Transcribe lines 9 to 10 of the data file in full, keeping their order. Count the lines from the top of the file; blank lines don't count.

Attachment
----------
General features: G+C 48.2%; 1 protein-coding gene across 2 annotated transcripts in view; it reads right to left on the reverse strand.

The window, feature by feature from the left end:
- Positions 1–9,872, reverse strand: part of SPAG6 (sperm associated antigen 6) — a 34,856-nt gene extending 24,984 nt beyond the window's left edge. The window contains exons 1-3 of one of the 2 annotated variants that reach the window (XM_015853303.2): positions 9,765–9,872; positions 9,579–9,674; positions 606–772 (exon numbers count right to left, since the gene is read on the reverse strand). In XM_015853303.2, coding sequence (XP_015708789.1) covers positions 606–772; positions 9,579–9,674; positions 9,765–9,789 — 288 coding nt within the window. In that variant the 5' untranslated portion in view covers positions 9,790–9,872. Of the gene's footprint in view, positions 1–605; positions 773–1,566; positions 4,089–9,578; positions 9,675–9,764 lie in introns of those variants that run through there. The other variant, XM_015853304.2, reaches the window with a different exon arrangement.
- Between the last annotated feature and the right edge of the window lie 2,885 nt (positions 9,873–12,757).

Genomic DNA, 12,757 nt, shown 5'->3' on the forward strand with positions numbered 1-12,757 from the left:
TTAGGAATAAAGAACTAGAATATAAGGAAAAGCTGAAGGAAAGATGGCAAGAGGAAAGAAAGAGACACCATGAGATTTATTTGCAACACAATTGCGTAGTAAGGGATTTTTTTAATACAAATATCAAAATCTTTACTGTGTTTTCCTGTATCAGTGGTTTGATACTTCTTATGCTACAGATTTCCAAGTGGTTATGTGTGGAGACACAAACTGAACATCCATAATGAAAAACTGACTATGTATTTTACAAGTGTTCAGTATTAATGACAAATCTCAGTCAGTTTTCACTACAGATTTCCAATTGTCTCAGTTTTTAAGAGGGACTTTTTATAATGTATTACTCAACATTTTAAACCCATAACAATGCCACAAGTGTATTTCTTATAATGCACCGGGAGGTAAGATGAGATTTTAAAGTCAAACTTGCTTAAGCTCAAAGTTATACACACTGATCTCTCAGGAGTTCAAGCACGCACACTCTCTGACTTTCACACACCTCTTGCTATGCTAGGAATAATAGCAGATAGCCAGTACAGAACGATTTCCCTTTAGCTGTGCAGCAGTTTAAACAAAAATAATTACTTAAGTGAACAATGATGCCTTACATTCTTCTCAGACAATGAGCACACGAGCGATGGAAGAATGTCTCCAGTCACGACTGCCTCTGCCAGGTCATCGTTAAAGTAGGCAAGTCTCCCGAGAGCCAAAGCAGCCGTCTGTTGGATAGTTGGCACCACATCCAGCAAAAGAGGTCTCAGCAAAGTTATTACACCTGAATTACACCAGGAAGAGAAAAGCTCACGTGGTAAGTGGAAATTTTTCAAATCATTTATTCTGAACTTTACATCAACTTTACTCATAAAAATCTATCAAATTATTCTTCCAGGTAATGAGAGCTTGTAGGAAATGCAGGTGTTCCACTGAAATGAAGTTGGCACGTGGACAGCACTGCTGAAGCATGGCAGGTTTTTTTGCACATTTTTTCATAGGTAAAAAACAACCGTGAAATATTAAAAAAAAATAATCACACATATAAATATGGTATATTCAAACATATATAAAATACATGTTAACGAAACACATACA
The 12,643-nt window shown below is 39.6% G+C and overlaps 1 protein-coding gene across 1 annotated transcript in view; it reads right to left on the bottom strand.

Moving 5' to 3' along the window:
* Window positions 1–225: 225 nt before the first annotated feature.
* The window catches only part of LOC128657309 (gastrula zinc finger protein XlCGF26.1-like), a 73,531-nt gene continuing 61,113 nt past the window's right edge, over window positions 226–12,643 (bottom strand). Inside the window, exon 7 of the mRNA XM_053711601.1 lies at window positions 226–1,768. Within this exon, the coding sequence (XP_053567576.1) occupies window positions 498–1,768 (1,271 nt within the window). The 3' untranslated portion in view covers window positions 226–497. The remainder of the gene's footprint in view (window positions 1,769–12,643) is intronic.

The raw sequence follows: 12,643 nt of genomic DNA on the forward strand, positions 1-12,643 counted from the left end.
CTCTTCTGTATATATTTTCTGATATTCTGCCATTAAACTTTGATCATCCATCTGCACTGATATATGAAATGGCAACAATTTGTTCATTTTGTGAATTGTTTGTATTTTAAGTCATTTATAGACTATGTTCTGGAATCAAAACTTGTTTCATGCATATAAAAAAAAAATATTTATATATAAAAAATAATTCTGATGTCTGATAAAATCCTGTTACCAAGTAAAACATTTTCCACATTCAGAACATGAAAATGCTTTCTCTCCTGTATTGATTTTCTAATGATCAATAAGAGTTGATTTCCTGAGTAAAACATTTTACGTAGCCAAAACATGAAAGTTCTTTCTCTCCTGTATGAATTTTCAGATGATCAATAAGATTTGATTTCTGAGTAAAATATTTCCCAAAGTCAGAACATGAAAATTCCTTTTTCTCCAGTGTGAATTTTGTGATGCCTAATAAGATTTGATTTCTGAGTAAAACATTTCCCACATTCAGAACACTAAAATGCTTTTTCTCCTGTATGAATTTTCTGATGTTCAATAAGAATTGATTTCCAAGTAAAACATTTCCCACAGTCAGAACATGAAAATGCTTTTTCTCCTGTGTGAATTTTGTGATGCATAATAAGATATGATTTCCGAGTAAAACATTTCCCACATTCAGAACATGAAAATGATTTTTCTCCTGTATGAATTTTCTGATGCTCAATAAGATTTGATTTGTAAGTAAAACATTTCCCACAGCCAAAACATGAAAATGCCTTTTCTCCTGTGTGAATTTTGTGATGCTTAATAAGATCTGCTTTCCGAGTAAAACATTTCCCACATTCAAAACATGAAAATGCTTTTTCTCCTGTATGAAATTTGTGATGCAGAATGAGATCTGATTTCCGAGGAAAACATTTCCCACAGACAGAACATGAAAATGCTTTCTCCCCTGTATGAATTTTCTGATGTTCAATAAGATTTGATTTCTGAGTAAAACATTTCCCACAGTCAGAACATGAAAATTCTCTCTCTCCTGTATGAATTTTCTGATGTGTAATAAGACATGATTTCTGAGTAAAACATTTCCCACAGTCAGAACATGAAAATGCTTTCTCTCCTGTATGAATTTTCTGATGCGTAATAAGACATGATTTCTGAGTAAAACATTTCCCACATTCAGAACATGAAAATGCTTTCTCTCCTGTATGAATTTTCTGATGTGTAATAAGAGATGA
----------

* Window positions 1–225: 225 nt before the first annotated feature.
* The window catches only part of LOC128657309 (gastrula zinc finger protein XlCGF26.1-like), a 73,531-nt gene continuing 61,113 nt past the window's right edge, over window positions 226–12,643 (bottom strand). Inside the window, exon 7 of the mRNA XM_053711601.1 lies at window positions 226–1,768. Within this exon, the coding sequence (XP_053567576.1) occupies window positions 498–1,768 (1,271 nt within the window). The 3' untranslated portion in view covers window positions 226–497. The remainder of the gene's footprint in view (window positions 1,769–12,643) is intronic.